If our goal is to attract the highest-caliber teaching talent into our nation's public schools, this isn't good news:
AIR released an important new study in January detailing the literacy levels of students about to graduate from college. While most of the press coverage focused on the headache-inducing, depressingly-low overall scores (e.g. only 4 in 10 students finishing 4-year degrees scored as "proficient" in prose and document literacy; quantitative scores were even worse), there's a lot of additional good information to be found deeper in the report, particularly in the tables that break down the numbers by various student characteristics.Consider reading the whole thing. (Especially the table.)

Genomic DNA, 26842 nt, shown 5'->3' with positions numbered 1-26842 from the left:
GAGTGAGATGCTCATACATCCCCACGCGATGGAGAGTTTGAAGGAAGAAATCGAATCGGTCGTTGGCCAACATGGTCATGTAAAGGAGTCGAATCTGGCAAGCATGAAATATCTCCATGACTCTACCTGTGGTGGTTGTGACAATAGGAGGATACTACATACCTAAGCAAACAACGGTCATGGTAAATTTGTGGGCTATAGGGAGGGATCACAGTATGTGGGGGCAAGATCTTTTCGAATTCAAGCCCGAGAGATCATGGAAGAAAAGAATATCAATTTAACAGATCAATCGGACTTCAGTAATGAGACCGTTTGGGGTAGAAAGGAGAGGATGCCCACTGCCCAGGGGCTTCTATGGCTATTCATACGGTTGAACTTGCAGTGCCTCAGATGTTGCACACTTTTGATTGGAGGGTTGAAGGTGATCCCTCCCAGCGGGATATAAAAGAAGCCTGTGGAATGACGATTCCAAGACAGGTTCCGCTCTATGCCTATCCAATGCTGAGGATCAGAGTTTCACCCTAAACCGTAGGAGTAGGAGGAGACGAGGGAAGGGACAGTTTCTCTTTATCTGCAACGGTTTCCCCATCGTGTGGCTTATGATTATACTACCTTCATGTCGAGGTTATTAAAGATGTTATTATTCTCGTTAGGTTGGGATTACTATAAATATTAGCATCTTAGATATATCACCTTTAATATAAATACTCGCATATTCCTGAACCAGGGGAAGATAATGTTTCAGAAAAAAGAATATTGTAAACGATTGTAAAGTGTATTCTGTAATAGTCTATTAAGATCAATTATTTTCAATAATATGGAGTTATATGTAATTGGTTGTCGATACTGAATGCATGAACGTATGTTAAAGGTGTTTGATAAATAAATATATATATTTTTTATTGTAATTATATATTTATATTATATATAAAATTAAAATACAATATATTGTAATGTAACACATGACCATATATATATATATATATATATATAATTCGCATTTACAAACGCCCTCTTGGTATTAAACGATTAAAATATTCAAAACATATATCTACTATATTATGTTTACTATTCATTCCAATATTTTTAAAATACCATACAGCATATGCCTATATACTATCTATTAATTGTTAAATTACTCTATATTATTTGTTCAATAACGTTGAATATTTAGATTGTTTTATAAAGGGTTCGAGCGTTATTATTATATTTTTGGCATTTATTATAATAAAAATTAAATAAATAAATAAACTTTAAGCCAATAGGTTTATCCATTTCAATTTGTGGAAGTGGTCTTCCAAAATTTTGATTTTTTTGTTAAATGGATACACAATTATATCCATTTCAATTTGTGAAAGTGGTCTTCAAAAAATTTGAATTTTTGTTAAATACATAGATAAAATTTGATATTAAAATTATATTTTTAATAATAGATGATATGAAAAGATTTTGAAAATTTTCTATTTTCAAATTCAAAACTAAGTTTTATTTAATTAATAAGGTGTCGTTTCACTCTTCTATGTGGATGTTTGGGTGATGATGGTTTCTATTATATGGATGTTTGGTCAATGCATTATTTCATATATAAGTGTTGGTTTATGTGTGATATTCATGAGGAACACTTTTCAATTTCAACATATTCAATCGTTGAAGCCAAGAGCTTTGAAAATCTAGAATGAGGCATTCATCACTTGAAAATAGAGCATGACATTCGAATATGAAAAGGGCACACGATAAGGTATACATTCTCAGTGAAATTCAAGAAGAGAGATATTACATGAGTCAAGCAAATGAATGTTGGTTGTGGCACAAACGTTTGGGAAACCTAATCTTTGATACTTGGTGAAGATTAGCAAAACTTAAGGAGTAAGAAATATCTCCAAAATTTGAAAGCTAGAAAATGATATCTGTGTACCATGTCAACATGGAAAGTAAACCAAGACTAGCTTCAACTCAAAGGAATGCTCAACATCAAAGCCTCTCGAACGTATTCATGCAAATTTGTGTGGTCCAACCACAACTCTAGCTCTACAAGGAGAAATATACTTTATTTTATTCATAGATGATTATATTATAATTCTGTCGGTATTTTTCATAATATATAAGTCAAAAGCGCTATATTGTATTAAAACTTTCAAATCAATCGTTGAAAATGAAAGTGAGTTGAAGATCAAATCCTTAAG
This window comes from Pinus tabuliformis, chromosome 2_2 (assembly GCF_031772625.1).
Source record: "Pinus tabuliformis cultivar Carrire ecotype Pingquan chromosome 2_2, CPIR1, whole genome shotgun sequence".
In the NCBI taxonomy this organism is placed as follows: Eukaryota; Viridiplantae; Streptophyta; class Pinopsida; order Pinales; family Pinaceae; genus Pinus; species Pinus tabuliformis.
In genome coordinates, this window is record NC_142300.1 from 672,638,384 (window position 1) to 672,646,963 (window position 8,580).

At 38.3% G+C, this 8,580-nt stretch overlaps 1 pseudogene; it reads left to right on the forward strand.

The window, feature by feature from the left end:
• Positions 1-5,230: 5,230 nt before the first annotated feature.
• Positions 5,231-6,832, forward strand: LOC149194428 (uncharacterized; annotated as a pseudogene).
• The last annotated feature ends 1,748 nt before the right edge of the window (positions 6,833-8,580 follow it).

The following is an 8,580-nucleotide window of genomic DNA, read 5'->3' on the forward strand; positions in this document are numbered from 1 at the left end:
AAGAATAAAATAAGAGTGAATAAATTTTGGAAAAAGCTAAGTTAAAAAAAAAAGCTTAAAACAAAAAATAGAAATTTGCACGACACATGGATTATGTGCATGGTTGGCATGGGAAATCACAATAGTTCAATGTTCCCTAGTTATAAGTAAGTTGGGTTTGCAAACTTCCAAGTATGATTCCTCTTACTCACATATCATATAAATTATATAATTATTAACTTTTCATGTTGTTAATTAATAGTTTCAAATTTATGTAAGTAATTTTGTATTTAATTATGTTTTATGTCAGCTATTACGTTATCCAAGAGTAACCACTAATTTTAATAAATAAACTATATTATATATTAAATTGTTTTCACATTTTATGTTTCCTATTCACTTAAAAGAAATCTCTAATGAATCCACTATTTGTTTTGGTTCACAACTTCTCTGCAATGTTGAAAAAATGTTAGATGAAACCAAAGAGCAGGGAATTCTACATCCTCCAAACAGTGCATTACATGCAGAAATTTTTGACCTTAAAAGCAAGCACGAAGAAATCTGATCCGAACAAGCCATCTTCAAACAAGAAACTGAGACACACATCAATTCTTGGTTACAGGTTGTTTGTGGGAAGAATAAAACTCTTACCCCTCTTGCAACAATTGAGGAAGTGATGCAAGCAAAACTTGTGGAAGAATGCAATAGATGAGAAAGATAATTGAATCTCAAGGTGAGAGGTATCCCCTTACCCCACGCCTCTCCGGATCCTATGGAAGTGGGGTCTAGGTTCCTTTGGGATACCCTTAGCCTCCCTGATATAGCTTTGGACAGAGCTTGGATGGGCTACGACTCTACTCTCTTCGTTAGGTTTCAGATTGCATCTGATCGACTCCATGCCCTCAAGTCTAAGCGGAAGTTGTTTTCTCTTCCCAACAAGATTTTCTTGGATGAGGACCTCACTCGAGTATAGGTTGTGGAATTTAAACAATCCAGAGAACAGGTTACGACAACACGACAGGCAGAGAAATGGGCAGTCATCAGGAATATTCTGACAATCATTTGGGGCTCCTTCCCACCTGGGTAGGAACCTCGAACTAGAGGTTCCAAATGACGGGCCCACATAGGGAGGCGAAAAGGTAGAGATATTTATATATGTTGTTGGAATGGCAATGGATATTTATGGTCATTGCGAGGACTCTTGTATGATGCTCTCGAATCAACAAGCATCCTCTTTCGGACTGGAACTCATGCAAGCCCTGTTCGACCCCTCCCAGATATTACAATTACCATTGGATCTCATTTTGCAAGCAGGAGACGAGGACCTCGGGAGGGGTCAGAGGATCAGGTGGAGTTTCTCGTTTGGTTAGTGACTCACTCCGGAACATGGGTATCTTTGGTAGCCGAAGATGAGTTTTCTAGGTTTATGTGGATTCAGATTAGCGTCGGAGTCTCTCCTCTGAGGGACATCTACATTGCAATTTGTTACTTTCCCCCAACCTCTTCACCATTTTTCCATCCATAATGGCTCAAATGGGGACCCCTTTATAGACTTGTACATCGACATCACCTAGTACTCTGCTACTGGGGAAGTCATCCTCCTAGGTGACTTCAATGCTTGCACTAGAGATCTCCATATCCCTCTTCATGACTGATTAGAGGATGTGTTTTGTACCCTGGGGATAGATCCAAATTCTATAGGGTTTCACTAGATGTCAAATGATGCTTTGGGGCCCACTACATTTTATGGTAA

Some of the most telling data relate to the gaps between white and black students; there's a new Chart You Can Trust detailing those numbers on the main Web site today, along with the transcript of our recent national standards debate, new ideas on preschool implementation, and an interesting story from a community college professor in New York.
If we're serious about attracting the best teaching talent into the classroom, then some way has got to be found to attract the best students into teaching.
Related: Joanne Jacobs